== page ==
By, Dale Sopkowiak - Pave Tech National Sales Manager
Many of you may know me as PAVE TECH Dale, mainly because I have been a proud member of the staff for so many years and because my last name of Sopkowiak causes anxiety to many when they try to pronounce it.
Back in the 60's, as in 1965 through 1968 I was among the many that served in the Army, a much different version than today's Army. Public opinion of the Army sucked. We were often advised not to wear our uniforms in public, though military personnel were easily distinguishable from the average long haired civilian. I am extremely pleased of how times have changed. PAVE TECH and many others are not ashamed to show their respect and appreciation for the soldiers, current and past veterans.
As Memorial Day approaches and we honor the veterans that have passed, the military has been on my mind. I received this video and it brought back a happy tearful memory. I would like to share...
Link to VIDEO
When I received orders to go to Vietnam there was a lot of unhappiness heaped on my folks. It also was the first time I actually felt my Dad loved me; when he took me to the airport he put his hand on my shoulder and said "you know you really don't have to go" - doesn't sound like much to you but believe me that touch was as close to a hug and I love you that he was able to do - but that's another story.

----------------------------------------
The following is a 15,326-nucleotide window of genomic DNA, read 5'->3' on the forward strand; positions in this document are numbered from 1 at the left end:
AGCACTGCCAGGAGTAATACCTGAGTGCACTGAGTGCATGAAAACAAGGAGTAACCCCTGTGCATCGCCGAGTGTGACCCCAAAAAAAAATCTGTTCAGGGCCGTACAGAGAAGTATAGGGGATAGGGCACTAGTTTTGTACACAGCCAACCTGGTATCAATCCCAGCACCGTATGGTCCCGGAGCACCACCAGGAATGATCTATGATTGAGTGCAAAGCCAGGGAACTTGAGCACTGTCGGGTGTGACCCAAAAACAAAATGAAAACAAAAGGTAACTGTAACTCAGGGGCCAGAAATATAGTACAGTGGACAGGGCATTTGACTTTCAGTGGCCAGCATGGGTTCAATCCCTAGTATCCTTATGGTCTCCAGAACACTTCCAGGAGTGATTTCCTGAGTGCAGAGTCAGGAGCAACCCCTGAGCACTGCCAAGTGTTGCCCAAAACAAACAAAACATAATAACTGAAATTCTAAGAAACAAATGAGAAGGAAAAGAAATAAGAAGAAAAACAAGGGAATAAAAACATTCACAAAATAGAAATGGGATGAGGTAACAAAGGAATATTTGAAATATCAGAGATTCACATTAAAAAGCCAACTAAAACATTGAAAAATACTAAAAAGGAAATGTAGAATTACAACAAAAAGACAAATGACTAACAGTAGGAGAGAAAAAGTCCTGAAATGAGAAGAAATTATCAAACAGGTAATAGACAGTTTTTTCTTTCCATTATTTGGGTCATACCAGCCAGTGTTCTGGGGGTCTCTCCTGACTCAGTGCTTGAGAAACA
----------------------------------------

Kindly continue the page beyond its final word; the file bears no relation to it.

Anyway, we were all under the impression that I was to be stationed in Nam for 13 months. Upon arrival I found out otherwise, as the standard tour was 12 months. I never told my folks about this misunderstanding. I learned quickly that the last 30 days were the hardest, the family's worried most & seemed the longest to the GIs & their families. When I finally got my orders to go back home I decided to keep the secret going.
The plane ride home was long but very happy as I anticipated my homecoming reception.
To solidify the surprise I decided to take a taxi home from the airport.
As was the custom back in the 60's, we rarely locked our doors so when the taxi dropped me off I was able to just walk in. It was early and Dad had already gone to work, kid sister Jo Anne was at school, big brother John was away at college and Mom was still asleep. Mom, having only hearing in one ear, usually slept with her good ear in the pillow so she never realized I was there until I knocked on her bedroom door, stuck my head in and announced "I'm Home." Talk about hugging and crying, it was overwhelming (I am chocking up just writing this). Mom committed what was usually considered a no-no in the 60's by calling Dad at work. With his high work ethic he put in what he later admitted to be one of his longest days at work. Dad wasn't a hugging kind of guy but showed his pleasure when he got home with a rare smile that made up for it.
Even my kid sis seemed happy to see me... it was quite a day that all most made up for being gone.
Keeping secret for a year and the expensive taxi ride were definitely the right thing to do.
Remember, supporting & honoring the veterans is Not supporting war.